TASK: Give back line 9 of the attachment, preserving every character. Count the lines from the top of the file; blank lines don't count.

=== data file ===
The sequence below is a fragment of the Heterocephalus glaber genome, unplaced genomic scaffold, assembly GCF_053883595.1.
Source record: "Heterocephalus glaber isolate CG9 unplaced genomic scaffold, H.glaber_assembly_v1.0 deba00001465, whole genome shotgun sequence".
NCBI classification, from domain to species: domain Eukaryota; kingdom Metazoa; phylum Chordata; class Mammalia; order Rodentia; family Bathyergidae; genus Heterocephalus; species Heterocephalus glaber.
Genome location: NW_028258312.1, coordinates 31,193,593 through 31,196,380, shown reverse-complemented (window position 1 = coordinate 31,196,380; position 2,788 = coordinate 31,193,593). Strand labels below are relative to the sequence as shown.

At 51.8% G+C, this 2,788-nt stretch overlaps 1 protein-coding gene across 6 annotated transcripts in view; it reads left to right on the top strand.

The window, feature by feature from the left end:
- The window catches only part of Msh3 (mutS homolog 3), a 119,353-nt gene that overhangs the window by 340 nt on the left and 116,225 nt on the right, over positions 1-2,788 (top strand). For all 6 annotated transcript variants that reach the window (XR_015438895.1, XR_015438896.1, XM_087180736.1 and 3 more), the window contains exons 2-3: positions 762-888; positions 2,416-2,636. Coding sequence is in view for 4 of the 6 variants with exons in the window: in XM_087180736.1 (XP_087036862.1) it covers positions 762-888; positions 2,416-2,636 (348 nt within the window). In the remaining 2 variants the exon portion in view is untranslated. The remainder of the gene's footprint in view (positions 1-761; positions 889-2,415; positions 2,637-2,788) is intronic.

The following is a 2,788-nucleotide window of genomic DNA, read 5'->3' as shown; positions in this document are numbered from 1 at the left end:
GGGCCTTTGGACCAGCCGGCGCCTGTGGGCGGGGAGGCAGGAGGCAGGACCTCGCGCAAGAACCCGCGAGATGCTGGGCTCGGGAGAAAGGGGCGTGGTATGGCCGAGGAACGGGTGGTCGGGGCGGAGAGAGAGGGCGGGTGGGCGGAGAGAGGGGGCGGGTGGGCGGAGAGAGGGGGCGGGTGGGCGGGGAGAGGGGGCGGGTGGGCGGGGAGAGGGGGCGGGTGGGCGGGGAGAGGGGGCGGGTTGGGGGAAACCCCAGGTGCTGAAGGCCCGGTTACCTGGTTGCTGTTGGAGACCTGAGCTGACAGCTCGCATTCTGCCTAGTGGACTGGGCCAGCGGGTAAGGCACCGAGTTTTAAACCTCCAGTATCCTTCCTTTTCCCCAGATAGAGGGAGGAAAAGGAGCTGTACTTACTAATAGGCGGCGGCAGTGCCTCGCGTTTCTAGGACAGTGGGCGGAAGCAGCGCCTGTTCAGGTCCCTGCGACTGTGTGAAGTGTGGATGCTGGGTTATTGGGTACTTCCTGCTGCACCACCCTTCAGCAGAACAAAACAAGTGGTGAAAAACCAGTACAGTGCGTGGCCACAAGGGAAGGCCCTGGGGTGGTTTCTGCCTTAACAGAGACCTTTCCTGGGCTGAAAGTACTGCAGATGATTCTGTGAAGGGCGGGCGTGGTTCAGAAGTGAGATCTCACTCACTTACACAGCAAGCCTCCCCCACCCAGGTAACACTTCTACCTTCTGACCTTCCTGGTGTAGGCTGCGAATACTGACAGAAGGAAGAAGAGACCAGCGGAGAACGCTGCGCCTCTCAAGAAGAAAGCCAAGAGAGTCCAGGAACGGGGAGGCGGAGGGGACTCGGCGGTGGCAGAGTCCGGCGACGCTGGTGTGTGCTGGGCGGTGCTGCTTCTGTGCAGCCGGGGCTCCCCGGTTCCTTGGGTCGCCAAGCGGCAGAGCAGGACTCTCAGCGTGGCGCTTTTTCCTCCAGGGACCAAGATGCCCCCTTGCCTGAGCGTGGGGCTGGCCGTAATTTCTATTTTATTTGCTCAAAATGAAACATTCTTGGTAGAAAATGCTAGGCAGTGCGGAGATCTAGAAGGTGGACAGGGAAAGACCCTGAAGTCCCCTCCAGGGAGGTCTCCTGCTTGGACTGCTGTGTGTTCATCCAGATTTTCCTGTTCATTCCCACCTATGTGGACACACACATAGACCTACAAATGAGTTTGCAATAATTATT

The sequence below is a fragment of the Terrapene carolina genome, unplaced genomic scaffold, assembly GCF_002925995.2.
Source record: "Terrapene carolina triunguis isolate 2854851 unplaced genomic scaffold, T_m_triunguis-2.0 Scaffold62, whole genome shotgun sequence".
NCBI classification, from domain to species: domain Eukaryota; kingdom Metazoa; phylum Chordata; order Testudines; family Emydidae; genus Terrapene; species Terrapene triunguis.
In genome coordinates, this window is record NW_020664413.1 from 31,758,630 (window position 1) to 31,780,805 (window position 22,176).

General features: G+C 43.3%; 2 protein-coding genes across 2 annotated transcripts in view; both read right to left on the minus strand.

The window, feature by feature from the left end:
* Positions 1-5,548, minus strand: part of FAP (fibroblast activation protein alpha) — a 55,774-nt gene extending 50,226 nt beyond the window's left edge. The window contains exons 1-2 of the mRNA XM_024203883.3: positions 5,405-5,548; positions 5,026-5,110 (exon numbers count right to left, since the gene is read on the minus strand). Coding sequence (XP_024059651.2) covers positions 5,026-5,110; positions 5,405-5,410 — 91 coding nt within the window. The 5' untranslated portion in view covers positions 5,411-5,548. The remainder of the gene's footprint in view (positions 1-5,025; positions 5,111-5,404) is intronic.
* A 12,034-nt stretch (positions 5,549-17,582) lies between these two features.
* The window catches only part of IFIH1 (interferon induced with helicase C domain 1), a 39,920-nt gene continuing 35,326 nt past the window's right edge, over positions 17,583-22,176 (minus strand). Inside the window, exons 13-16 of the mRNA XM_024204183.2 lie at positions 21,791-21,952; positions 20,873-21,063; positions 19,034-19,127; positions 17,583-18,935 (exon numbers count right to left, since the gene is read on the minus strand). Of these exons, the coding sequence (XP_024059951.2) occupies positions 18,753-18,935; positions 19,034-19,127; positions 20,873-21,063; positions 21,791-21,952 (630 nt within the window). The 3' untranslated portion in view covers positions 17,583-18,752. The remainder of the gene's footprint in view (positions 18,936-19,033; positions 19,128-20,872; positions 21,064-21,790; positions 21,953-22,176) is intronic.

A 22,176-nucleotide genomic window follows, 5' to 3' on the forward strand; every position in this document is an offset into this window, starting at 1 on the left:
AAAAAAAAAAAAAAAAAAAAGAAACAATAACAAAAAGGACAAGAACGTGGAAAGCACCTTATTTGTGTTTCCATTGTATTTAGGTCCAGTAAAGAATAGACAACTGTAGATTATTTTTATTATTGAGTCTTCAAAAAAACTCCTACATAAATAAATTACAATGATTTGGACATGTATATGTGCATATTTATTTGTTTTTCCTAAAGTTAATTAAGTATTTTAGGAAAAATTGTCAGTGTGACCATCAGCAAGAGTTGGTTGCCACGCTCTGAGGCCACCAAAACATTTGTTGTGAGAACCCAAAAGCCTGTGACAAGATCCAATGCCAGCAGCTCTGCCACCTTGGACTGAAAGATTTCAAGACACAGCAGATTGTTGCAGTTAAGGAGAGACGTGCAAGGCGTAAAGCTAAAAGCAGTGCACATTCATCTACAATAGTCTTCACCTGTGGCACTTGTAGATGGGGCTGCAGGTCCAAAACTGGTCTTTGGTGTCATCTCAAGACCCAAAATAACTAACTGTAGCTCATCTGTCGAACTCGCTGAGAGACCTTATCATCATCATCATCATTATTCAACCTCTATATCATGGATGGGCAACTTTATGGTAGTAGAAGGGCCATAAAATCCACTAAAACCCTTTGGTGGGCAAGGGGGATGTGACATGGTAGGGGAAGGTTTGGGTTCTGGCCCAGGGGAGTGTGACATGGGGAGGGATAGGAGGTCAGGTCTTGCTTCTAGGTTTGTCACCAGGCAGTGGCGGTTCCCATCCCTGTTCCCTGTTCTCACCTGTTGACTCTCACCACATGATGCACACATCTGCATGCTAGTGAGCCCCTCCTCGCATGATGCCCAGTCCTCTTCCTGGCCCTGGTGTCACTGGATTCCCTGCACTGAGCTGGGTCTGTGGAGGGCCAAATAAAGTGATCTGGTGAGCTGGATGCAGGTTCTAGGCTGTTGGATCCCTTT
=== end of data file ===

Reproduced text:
GGGCCTTTGGACCAGCCGGCGCCTGTGGGCGGGGAGGCAGGAGGCAGGACCTCGCGCAAGAACCCGCGAGATGCTGGGCTCGGGAGAAAGGGGCGTGGTATGGCCGAGGAACGGGTGGTCGGGGCGGAGAGAGAGGGCGGGTGGGCGGAGAGAGGGGGCGGGTGGGCGGAGAGAGGGGGCGGGTGGGCGGGGAGAGGGGGCGGGTGGGCGGGGAGAGGGGGCGGGTGGGCGGGGAGAGGGGGCGGGTTGGGGGAAACCCCAGGTGCTGAAGGCCCGGTTACCTGGTTGCTGTTGGAGACCTGAGCTGACAGCTCGCATTCTGCCTAGTGGACTGGGCCAGCGGGTAAGGCACCGAGTTTTAAACCTCCAGTATCCTTCCTTTTCCCCAGATAGAGGGAGGAAAAGGAGCTGTACTTACTAATAGGCGGCGGCAGTGCCTCGCGTTTCTAGGACAGTGGGCGGAAGCAGCGCCTGTTCAGGTCCCTGCGACTGTGTGAAGTGTGGATGCTGGGTTATTGGGTACTTCCTGCTGCACCACCCTTCAGCAGAACAAAACAAGTGGTGAAAAACCAGTACAGTGCGTGGCCACAAGGGAAGGCCCTGGGGTGGTTTCTGCCTTAACAGAGACCTTTCCTGGGCTGAAAGTACTGCAGATGATTCTGTGAAGGGCGGGCGTGGTTCAGAAGTGAGATCTCACTCACTTACACAGCAAGCCTCCCCCACCCAGGTAACACTTCTACCTTCTGACCTTCCTGGTGTAGGCTGCGAATACTGACAGAAGGAAGAAGAGACCAGCGGAGAACGCTGCGCCTCTCAAGAAGAAAGCCAAGAGAGTCCAGGAACGGGGAGGCGGAGGGGACTCGGCGGTGGCAGAGTCCGGCGACGCTGGTGTGTGCTGGGCGGTGCTGCTTCTGTGCAGCCGGGGCTCCCCGGTTCCTTGGGTCGCCAAGCGGCAGAGCAGGACTCTCAGCGTGGCGCTTTTTCCTCCAGGGACCAAGATGCCCCCTTGCCTGAGCGTGGGGCTGGCCGTAATTTCTATTTTATTTGCTCAAAATGAAACATTCTTGGTAGAAAATGCTAGGCAGTGCGGAGATCTAGAAGGTGGACAGGGAAAGACCCTGAAGTCCCCTCCAGGGAGGTCTCCTGCTTGGACTGCTGTGTGTTCATCCAGATTTTCCTGTTCATTCCCACCTATGTGGACACACACATAGACCTACAAATGAGTTTGCAATAATTATT